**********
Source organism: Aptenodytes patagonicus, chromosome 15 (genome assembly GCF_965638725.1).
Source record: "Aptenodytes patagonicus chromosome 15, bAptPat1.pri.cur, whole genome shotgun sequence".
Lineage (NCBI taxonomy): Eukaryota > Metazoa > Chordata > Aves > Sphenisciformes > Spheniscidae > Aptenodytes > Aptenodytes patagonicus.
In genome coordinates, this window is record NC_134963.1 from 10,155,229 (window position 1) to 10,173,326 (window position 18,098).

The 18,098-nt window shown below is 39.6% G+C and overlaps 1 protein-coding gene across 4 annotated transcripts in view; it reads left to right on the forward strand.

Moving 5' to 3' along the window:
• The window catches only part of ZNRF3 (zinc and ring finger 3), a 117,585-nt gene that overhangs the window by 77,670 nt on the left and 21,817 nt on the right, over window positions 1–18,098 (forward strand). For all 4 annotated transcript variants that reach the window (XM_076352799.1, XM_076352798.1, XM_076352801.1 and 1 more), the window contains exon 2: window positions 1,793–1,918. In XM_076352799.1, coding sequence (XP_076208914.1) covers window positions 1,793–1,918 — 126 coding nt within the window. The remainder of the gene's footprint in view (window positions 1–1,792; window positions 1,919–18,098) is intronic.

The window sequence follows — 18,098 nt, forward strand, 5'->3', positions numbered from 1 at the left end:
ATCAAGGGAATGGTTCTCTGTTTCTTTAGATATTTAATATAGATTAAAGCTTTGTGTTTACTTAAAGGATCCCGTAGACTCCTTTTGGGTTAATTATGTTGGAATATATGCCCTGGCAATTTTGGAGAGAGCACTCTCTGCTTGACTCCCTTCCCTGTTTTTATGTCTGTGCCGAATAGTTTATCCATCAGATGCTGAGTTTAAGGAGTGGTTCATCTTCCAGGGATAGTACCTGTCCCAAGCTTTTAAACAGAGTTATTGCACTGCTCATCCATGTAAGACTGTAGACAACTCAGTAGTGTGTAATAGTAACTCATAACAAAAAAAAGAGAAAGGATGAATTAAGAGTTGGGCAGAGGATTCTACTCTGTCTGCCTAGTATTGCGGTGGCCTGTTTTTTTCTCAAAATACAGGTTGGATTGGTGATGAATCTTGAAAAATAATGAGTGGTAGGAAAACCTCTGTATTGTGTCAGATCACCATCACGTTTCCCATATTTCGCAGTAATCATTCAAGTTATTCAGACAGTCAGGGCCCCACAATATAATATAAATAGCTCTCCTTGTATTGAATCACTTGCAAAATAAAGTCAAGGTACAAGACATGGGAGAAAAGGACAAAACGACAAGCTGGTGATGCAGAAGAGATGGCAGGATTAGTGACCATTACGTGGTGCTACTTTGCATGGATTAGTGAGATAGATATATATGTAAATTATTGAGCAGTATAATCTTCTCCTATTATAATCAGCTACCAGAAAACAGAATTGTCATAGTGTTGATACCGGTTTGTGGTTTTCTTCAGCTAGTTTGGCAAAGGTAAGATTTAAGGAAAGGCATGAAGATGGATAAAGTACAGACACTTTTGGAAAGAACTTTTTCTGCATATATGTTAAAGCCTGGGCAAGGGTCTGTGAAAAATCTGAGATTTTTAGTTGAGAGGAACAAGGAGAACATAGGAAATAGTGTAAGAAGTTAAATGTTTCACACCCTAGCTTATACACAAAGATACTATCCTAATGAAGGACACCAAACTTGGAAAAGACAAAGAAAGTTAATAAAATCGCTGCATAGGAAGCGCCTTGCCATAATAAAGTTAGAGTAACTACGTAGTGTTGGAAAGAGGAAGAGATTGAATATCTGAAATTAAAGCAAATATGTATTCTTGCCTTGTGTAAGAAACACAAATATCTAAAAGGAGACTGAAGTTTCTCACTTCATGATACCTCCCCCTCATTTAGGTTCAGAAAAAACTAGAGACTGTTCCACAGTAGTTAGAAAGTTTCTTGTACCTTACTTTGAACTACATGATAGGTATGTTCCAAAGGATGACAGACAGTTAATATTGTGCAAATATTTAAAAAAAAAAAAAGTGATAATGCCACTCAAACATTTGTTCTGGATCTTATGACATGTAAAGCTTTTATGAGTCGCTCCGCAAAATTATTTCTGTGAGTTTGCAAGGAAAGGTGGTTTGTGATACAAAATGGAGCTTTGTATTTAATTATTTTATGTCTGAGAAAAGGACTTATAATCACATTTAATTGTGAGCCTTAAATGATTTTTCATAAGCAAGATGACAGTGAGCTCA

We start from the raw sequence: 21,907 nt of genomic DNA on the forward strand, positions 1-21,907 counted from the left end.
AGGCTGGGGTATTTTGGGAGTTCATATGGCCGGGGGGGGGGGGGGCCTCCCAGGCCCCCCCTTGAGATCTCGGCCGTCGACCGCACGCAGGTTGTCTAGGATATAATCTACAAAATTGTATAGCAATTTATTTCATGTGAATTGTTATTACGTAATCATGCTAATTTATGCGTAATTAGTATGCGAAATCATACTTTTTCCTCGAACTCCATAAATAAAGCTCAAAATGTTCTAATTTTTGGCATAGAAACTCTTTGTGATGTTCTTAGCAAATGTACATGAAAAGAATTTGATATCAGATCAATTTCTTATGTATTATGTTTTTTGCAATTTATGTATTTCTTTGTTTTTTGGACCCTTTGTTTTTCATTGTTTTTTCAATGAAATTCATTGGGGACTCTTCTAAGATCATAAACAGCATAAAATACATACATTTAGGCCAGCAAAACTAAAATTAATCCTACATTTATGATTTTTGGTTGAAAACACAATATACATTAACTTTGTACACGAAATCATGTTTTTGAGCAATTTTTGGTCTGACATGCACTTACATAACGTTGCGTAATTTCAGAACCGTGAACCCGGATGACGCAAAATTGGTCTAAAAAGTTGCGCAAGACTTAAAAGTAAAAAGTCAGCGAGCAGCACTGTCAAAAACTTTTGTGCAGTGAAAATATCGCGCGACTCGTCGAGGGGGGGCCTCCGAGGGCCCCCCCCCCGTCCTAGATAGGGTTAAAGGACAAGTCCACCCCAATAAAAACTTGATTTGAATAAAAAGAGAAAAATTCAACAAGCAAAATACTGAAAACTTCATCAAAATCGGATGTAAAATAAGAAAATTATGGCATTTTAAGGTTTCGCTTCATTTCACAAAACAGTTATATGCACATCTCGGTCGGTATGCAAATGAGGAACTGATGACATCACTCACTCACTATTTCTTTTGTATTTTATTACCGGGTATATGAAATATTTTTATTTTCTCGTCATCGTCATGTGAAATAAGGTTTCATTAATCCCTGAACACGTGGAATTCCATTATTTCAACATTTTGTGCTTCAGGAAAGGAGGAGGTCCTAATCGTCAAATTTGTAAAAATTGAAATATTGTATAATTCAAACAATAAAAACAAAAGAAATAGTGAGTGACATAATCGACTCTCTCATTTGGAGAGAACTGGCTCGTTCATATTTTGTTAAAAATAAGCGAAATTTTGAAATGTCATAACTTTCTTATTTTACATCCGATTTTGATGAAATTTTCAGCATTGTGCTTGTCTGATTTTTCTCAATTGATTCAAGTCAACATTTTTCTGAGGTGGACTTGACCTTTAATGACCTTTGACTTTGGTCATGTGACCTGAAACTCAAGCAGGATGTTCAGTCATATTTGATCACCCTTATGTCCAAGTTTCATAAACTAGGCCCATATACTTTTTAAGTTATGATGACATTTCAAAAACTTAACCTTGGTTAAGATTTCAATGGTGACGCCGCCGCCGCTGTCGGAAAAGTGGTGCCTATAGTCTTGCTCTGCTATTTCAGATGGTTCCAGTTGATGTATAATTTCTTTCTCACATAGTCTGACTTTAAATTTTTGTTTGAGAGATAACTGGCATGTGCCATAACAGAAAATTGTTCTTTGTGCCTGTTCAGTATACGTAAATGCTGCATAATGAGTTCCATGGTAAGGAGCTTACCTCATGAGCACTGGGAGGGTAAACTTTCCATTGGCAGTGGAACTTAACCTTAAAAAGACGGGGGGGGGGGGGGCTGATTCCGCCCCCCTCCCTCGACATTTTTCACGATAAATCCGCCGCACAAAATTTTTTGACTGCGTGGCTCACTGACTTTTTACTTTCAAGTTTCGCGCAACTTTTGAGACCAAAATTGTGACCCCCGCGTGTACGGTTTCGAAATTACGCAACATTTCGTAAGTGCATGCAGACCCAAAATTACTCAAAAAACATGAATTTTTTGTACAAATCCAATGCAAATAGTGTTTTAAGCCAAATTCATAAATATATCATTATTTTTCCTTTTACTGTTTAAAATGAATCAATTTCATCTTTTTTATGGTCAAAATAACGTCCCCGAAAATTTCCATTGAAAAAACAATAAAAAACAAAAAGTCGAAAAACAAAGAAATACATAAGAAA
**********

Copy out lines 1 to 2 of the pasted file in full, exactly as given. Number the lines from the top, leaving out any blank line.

Source organism: Aptenodytes patagonicus, chromosome 15 (genome assembly GCF_965638725.1).
Source record: "Aptenodytes patagonicus chromosome 15, bAptPat1.pri.cur, whole genome shotgun sequence".